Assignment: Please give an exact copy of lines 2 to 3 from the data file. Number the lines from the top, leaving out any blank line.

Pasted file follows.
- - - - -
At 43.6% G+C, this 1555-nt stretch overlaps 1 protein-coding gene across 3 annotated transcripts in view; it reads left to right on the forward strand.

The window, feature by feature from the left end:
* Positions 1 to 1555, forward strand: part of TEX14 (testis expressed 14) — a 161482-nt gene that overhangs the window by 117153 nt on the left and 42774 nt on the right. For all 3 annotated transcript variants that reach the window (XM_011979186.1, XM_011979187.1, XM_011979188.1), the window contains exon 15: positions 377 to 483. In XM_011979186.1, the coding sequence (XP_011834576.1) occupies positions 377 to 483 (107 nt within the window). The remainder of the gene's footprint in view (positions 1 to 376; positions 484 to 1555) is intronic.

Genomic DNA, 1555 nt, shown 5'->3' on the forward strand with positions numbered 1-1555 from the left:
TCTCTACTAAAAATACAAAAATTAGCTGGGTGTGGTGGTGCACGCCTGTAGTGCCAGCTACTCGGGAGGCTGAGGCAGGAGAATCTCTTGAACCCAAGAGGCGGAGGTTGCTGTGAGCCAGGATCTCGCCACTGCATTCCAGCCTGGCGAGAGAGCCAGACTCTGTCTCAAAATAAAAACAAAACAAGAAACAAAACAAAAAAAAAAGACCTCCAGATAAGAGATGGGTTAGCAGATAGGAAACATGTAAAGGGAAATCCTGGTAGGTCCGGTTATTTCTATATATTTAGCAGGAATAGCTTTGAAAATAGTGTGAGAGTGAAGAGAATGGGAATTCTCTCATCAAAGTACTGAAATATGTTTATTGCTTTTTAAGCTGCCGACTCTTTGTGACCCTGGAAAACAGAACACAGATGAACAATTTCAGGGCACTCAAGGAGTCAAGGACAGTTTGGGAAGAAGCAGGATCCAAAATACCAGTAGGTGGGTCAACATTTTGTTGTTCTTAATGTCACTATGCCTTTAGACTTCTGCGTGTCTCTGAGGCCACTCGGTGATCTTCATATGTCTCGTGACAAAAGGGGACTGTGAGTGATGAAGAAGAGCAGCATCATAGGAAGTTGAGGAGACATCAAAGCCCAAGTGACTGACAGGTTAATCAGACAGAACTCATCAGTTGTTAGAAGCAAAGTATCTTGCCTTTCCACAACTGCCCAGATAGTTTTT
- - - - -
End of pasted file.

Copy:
The window, feature by feature from the left end:
* Positions 1 to 1555, forward strand: part of TEX14 (testis expressed 14) — a 161482-nt gene that overhangs the window by 117153 nt on the left and 42774 nt on the right. For all 3 annotated transcript variants that reach the window (XM_011979186.1, XM_011979187.1, XM_011979188.1), the window contains exon 15: positions 377 to 483. In XM_011979186.1, the coding sequence (XP_011834576.1) occupies positions 377 to 483 (107 nt within the window). The remainder of the gene's footprint in view (positions 1 to 376; positions 484 to 1555) is intronic.